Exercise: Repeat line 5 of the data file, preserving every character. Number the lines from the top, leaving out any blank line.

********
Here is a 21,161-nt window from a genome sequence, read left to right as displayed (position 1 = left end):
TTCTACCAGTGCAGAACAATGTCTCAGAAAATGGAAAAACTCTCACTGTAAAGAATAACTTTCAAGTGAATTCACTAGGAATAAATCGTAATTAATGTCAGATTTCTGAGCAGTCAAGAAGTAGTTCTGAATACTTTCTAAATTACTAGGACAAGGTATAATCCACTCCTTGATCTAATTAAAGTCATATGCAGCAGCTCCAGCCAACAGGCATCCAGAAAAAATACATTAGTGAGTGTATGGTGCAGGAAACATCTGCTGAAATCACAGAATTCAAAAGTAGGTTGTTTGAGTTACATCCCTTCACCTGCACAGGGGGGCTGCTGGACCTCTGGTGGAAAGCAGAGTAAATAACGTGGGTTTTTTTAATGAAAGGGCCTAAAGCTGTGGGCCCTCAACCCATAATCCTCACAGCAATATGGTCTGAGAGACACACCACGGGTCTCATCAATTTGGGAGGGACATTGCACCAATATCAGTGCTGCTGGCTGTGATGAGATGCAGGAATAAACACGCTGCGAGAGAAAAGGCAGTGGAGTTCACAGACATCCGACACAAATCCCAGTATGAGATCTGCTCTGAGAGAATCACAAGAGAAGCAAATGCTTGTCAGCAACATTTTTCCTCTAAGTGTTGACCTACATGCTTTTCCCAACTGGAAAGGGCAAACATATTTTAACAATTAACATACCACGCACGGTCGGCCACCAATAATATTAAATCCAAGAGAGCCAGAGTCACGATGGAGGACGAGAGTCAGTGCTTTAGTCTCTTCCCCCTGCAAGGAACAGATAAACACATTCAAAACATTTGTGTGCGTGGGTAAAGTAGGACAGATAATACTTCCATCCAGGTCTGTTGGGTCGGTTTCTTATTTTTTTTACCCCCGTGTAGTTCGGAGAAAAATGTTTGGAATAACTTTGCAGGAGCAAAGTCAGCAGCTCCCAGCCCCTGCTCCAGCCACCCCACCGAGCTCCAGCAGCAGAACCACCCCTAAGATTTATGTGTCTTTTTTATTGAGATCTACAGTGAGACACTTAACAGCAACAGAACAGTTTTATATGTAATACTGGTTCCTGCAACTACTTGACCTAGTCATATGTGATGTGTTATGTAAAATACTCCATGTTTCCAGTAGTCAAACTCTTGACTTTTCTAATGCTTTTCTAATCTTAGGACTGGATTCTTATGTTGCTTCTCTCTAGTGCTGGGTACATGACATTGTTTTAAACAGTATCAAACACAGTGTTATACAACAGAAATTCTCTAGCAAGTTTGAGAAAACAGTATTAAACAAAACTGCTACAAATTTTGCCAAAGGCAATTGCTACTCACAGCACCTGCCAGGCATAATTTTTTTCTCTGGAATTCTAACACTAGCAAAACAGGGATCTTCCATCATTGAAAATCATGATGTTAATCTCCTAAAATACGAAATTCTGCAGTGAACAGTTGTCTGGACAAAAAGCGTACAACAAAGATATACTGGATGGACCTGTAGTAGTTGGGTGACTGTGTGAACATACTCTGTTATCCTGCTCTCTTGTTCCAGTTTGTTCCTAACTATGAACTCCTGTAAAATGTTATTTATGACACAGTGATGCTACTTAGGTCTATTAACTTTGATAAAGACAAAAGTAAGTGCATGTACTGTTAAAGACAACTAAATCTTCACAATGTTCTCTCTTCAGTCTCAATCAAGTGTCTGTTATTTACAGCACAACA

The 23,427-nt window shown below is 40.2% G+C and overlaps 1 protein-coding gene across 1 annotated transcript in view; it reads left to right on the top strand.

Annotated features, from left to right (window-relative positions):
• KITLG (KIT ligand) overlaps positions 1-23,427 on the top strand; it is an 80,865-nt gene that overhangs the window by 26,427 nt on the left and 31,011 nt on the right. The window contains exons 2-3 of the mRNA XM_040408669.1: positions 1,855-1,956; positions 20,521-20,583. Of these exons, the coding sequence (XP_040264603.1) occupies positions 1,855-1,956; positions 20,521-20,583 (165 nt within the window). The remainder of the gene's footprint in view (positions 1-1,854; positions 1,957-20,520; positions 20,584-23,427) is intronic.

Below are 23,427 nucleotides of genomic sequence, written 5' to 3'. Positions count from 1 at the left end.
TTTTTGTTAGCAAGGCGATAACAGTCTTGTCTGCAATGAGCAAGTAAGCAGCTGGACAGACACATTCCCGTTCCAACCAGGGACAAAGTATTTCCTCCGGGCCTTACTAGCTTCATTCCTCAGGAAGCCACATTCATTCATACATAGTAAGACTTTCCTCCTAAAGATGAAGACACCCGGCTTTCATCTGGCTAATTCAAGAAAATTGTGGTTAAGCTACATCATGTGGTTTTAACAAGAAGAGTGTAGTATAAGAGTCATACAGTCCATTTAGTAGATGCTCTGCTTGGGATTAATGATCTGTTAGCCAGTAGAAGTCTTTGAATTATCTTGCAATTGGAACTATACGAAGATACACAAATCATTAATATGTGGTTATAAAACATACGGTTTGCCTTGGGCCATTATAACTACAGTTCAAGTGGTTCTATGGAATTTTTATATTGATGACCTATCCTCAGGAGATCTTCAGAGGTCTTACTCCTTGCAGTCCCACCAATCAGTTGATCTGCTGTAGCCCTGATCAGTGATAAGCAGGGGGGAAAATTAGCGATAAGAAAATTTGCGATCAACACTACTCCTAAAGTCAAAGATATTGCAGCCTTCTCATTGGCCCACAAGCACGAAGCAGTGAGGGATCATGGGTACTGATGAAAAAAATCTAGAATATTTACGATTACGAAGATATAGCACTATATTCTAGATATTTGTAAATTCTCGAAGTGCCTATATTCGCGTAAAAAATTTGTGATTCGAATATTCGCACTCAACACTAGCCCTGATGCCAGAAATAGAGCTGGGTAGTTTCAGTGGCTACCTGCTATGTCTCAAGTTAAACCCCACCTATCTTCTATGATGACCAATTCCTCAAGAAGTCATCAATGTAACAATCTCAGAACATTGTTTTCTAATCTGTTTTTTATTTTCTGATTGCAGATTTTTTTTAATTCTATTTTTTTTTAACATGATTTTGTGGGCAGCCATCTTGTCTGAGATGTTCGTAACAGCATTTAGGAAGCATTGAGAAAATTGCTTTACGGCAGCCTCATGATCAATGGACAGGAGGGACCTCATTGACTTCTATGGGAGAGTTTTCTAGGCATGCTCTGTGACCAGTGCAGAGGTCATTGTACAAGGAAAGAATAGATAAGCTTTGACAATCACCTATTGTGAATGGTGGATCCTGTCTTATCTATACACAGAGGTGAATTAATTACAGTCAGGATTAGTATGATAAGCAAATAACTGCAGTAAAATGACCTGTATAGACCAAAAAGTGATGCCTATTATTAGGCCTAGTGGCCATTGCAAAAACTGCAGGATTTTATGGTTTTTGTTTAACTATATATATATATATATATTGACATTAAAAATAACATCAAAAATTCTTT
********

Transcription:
• KITLG (KIT ligand) overlaps positions 1-23,427 on the top strand; it is an 80,865-nt gene that overhangs the window by 26,427 nt on the left and 31,011 nt on the right. The window contains exons 2-3 of the mRNA XM_040408669.1: positions 1,855-1,956; positions 20,521-20,583. Of these exons, the coding sequence (XP_040264603.1) occupies positions 1,855-1,956; positions 20,521-20,583 (165 nt within the window). The remainder of the gene's footprint in view (positions 1-1,854; positions 1,957-20,520; positions 20,584-23,427) is intronic.